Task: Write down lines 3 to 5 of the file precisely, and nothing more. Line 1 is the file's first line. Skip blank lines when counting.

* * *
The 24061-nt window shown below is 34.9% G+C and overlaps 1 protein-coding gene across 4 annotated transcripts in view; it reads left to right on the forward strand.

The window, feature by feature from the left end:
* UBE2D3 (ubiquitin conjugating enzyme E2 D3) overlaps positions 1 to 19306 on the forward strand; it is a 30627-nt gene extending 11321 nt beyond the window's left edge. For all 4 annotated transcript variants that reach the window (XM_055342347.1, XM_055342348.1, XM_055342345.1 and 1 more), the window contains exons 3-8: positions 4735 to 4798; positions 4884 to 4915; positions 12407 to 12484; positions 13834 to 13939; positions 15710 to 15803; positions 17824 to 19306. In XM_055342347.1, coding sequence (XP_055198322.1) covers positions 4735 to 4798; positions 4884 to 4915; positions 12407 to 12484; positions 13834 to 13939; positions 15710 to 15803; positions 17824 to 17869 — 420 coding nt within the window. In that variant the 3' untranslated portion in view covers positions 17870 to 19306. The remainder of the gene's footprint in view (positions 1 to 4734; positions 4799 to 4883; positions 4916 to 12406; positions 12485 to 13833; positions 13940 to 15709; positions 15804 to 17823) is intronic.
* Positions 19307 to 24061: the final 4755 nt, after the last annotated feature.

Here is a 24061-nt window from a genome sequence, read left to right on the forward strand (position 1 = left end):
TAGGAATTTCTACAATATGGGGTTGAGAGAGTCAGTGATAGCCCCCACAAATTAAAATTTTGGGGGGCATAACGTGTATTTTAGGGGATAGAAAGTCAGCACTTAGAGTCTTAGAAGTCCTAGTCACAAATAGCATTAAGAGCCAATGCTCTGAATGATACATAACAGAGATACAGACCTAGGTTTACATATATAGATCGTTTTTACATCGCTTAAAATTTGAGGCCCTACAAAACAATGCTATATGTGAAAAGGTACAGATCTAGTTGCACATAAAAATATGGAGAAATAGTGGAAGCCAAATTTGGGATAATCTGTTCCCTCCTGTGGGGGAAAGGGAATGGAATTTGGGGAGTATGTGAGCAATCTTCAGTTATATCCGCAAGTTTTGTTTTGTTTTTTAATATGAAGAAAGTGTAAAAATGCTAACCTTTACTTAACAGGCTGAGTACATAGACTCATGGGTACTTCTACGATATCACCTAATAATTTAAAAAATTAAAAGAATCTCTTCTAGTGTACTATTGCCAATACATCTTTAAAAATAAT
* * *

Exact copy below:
* UBE2D3 (ubiquitin conjugating enzyme E2 D3) overlaps positions 1 to 19306 on the forward strand; it is a 30627-nt gene extending 11321 nt beyond the window's left edge. For all 4 annotated transcript variants that reach the window (XM_055342347.1, XM_055342348.1, XM_055342345.1 and 1 more), the window contains exons 3-8: positions 4735 to 4798; positions 4884 to 4915; positions 12407 to 12484; positions 13834 to 13939; positions 15710 to 15803; positions 17824 to 19306. In XM_055342347.1, coding sequence (XP_055198322.1) covers positions 4735 to 4798; positions 4884 to 4915; positions 12407 to 12484; positions 13834 to 13939; positions 15710 to 15803; positions 17824 to 17869 — 420 coding nt within the window. In that variant the 3' untranslated portion in view covers positions 17870 to 19306. The remainder of the gene's footprint in view (positions 1 to 4734; positions 4799 to 4883; positions 4916 to 12406; positions 12485 to 13833; positions 13940 to 15709; positions 15804 to 17823) is intronic.
* Positions 19307 to 24061: the final 4755 nt, after the last annotated feature.

Here is a 24061-nt window from a genome sequence, read left to right on the forward strand (position 1 = left end):